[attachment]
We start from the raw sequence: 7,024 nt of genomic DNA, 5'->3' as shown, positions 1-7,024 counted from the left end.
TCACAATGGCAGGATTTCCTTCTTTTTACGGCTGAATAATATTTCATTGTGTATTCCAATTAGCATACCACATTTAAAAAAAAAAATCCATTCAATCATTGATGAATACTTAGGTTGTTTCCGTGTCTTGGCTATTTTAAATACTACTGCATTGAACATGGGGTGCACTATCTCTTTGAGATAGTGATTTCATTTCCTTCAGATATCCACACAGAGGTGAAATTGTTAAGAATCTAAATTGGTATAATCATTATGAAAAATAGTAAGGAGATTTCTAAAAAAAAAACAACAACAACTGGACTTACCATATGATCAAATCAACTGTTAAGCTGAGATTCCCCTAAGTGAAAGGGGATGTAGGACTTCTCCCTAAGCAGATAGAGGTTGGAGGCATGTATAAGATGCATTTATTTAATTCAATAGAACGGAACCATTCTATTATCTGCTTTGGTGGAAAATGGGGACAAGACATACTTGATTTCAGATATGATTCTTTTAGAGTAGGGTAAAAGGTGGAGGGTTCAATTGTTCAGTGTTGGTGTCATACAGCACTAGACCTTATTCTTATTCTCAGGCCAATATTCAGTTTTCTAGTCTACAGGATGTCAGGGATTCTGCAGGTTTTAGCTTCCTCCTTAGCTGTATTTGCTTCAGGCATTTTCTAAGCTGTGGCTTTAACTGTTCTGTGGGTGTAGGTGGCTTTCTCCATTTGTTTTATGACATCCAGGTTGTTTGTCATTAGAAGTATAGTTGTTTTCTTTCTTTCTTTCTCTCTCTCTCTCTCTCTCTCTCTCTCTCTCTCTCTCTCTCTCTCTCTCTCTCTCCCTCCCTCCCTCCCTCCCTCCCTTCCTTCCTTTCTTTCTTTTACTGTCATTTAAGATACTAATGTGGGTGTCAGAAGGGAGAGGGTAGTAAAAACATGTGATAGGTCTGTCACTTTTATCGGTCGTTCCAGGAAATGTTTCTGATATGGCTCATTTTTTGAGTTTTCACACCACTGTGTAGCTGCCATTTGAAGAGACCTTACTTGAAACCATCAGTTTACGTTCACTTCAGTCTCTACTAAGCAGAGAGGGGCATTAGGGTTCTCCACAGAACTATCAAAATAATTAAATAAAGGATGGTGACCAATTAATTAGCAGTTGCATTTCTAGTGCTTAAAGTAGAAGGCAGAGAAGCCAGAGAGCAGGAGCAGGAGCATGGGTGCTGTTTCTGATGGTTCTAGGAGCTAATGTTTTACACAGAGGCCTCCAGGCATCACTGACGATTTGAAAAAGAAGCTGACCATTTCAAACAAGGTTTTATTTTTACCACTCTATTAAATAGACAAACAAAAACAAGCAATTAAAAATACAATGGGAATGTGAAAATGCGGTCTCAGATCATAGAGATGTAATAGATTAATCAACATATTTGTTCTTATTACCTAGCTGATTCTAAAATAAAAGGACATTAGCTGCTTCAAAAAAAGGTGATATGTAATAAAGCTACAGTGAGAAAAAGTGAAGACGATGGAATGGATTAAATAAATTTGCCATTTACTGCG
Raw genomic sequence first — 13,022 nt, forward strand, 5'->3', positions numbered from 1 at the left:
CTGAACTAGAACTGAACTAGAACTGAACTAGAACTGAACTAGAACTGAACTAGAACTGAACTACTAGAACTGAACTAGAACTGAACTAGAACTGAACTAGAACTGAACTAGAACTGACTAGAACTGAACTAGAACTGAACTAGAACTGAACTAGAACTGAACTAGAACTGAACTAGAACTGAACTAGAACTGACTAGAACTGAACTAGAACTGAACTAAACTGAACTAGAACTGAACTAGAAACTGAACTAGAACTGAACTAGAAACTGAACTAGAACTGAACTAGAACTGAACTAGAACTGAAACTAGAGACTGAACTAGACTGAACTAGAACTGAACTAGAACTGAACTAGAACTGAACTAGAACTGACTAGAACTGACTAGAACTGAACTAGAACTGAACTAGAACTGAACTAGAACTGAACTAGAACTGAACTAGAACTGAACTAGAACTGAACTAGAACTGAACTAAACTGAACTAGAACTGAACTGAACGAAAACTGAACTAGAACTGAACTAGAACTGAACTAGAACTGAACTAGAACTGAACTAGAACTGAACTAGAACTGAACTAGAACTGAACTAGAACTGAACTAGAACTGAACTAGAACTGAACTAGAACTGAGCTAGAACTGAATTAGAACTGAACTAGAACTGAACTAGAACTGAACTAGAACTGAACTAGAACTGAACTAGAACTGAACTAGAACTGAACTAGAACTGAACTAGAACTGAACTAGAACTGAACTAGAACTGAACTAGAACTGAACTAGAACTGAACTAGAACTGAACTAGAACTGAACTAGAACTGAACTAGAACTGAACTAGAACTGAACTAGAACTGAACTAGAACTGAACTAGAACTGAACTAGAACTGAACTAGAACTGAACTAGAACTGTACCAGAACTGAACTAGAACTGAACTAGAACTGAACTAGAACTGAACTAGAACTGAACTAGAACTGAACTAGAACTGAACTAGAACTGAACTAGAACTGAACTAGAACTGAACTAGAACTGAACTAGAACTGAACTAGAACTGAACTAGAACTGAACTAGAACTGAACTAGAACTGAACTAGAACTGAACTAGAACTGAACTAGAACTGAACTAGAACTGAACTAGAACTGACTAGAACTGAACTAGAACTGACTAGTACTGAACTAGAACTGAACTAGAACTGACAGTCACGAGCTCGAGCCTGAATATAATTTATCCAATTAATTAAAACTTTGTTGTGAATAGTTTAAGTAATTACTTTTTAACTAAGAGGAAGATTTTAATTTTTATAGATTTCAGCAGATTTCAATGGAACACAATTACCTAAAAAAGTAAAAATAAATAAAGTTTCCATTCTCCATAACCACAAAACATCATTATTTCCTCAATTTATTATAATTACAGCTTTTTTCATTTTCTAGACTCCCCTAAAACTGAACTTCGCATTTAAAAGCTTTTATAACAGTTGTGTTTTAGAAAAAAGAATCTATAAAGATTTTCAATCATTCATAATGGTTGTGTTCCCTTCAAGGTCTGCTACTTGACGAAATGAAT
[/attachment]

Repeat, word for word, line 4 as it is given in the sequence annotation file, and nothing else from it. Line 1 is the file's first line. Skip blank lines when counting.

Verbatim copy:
CTGAACTAGAACTGAACTAGAACTGAACTAGAACTGAACTAGAACTGAACTAGAACTGAACTACTAGAACTGAACTAGAACTGAACTAGAACTGAACTAGAACTGAACTAGAACTGACTAGAACTGAACTAGAACTGAACTAGAACTGAACTAGAACTGAACTAGAACTGAACTAGAACTGAACTAGAACTGACTAGAACTGAACTAGAACTGAACTAAACTGAACTAGAACTGAACTAGAAACTGAACTAGAACTGAACTAGAAACTGAACTAGAACTGAACTAGAACTGAACTAGAACTGAAACTAGAGACTGAACTAGACTGAACTAGAACTGAACTAGAACTGAACTAGAACTGAACTAGAACTGACTAGAACTGACTAGAACTGAACTAGAACTGAACTAGAACTGAACTAGAACTGAACTAGAACTGAACTAGAACTGAACTAGAACTGAACTAGAACTGAACTAAACTGAACTAGAACTGAACTGAACGAAAACTGAACTAGAACTGAACTAGAACTGAACTAGAACTGAACTAGAACTGAACTAGAACTGAACTAGAACTGAACTAGAACTGAACTAGAACTGAACTAGAACTGAACTAGAACTGAACTAGAACTGAGCTAGAACTGAATTAGAACTGAACTAGAACTGAACTAGAACTGAACTAGAACTGAACTAGAACTGAACTAGAACTGAACTAGAACTGAACTAGAACTGAACTAGAACTGAACTAGAACTGAACTAGAACTGAACTAGAACTGAACTAGAACTGAACTAGAACTGAACTAGAACTGAACTAGAACTGAACTAGAACTGAACTAGAACTGAACTAGAACTGAACTAGAACTGAACTAGAACTGAACTAGAACTGAACTAGAACTGAACTAGAACTGTACCAGAACTGAACTAGAACTGAACTAGAACTGAACTAGAACTGAACTAGAACTGAACTAGAACTGAACTAGAACTGAACTAGAACTGAACTAGAACTGAACTAGAACTGAACTAGAACTGAACTAGAACTGAACTAGAACTGAACTAGAACTGAACTAGAACTGAACTAGAACTGAACTAGAACTGAACTAGAACTGAACTAGAACTGAACTAGAACTGAACTAGAACTGACTAGAACTGAACTAGAACTGACTAGTACTGAACTAGAACTGAACTAGAACTGACAGTCACGAGCTCGAGCCTGAATATAATTTATCCAATTAATTAAAACTTTGTTGTGAATAGTTTAAGTAATTACTTTTTAACTAAGAGGAAGATTTTAATTTTTATAGATTTCAGCAGATTTCAATGGAACACAATTACCTAAAAAAGTAAAAATAAATAAAGTTTCCATTCTCCATAACCACAAAACATCATTATTTCCTCAATTTATTATAATTACAGCTTTTTTCATTTTCTAGACTCCCCTAAAACTGAACTTCGCATTTAAAAGCTTTTATAACAGTTGTGTTTTAGAAAAAAGAATCTATAAAGATTTTCAATCATTCATAATGGTTGTGTTCCCTTCAAGGTCTGCTACTTGACGAAATGAAT